8. Once finished keep the culture dishes on the flow bench for at least 2 hours at RT to allow cells to attach (keep flow bench blower off to avoid unwanted vibration).
  9. Place the dishes into an incubator at 14°C overnight, or until further use. Growth cones may develop in 4-10 hours.

Figure 1. Schematic of Aplysia californica abdominal ganglion. Color lines indicate where to cut to obtain bag cell clusters.
Figure 1. Schematic of Aplysia californica abdominal ganglion. Color lines indicate where to cut to obtain bag cell clusters.

Day 3: Setting up chamber for live imaging of Aplysia bag cells

Assembly of imaging chamber

  1. Before using bag cells for live cell imaging experiments, inspect cells on a low power microscope. If cells have not developed healthy growth cones, supply fresh medium and leave at RT for 1-2 hours.
  2. To supply plates with fresh L15-ASW medium, remove half (~2ml) of old medium with a vacuum line, and add 2 ml of new L15-ASW medium per petri dish. It is important not to completely remove all medium from the dish all at once, as this will remove cells from the coverslip.
  3. For bag cell imaging, we assemble two coverslips and two plastic spacers in a sandwich-like imaging chamber. The top coverslip in the sandwich is cut shorter to allow easy exchange of medium and reagents. During assembly, coverslips with bag cells attached should be submerged in L15-ASW medium at all times to prevent cells from dislodging.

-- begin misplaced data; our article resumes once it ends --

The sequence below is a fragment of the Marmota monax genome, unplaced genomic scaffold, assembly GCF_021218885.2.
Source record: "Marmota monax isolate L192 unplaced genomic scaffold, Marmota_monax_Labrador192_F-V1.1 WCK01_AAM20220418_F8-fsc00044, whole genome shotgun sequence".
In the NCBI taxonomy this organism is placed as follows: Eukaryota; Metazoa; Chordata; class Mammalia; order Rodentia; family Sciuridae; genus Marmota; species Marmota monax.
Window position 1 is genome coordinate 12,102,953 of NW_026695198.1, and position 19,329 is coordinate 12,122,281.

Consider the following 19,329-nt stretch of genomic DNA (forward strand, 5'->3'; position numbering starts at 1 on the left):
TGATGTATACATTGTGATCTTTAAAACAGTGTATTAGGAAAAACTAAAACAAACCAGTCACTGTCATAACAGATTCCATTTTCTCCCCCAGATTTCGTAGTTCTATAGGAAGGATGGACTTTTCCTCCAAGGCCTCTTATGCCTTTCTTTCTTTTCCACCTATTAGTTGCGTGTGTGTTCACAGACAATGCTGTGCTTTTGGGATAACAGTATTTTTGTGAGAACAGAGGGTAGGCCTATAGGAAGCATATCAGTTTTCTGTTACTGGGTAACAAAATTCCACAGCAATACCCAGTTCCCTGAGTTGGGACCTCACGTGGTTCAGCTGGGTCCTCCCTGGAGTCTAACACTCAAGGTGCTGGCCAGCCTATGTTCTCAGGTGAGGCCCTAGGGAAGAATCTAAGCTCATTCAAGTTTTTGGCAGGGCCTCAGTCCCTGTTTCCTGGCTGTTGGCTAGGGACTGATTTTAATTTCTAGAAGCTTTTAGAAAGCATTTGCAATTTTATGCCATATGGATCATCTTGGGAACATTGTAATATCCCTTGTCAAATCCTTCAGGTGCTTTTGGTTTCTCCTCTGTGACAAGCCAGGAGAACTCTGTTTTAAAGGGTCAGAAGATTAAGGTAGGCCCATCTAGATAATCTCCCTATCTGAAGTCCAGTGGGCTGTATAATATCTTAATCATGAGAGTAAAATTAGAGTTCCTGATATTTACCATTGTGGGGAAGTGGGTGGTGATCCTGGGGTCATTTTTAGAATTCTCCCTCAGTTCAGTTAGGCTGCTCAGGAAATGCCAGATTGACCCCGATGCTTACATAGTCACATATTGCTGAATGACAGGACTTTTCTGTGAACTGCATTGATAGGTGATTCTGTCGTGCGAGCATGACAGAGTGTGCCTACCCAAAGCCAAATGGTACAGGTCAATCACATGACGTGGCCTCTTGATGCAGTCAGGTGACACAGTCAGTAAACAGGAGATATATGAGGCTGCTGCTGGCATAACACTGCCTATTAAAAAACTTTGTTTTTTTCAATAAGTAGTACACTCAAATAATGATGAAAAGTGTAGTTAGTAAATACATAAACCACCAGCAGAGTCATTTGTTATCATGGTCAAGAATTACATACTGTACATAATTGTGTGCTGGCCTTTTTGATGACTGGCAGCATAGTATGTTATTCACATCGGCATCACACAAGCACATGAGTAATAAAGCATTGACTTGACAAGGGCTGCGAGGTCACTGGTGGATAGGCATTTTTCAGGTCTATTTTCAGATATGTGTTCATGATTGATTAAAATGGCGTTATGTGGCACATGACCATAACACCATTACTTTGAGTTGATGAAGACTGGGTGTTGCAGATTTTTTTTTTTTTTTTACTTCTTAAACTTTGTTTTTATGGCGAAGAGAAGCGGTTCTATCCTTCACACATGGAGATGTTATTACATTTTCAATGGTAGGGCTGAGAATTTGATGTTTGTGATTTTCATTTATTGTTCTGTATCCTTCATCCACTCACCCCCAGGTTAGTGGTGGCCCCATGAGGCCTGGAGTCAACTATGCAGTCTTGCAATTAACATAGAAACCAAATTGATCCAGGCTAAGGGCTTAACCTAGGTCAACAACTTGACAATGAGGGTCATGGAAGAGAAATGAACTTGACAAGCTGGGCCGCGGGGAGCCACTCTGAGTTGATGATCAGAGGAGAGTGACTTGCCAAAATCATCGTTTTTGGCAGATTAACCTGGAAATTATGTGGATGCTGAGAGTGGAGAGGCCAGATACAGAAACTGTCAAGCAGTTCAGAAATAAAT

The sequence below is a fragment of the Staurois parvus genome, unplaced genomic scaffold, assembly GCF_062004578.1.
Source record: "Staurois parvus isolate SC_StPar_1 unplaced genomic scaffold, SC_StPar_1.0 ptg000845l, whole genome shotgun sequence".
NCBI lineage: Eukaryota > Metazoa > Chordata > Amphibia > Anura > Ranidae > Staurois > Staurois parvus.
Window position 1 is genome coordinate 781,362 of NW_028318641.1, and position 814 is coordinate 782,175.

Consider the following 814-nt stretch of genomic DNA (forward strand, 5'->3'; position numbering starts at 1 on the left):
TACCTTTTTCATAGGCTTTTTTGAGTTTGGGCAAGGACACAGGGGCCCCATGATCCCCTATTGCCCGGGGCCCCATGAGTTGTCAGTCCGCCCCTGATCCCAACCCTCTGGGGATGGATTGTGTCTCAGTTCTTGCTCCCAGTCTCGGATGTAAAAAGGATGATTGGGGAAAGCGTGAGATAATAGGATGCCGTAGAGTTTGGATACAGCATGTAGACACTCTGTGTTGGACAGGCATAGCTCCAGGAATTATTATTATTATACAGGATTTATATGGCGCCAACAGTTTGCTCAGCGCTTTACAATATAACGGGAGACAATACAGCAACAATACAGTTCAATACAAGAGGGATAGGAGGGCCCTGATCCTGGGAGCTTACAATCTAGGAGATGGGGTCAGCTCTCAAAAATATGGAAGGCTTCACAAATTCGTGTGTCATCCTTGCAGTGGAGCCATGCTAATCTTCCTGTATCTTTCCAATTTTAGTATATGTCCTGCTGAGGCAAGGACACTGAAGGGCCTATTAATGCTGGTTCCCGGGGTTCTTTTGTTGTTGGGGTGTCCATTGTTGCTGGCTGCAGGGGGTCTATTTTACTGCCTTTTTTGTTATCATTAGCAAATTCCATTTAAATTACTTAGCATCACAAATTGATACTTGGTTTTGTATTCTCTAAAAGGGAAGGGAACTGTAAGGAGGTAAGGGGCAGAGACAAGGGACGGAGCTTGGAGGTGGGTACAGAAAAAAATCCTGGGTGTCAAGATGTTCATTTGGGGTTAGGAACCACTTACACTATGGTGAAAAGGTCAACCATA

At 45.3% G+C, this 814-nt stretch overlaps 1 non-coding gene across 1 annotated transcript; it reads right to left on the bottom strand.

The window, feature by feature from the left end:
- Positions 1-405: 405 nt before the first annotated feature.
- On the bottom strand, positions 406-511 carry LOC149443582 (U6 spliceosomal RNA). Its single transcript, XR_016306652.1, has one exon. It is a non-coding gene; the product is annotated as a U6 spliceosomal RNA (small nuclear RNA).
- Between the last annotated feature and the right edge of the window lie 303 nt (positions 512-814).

4. To prepare the chamber, cut off ~2mm from right side of a #1 coverslips 22x22 mm with diamond pen (glass cutter) and the ruler.
  5. Using a 1 ml syringe, apply high vacuum grease to two sides of the shorter coverslip, and attach plastic spacers to each side. Apply vacuum grease to the top of both spacers.
  6. Invert the coverslip and spacer assembly, and place into petri dish containing bag cells on a coverglass. Align and gently press down to stick top coverslip to bottom coverslip with the reverse end of two Q-tips.
  7. Using forceps, gently lift sandwich assembly out of the petri dish without the medium leaking out. Align the two coverslips, if needed, and wipe off excess medium with a Kimwipe. Place the sandwich onto the bottom part of the microscope slide holder and attach the cover with care using clips.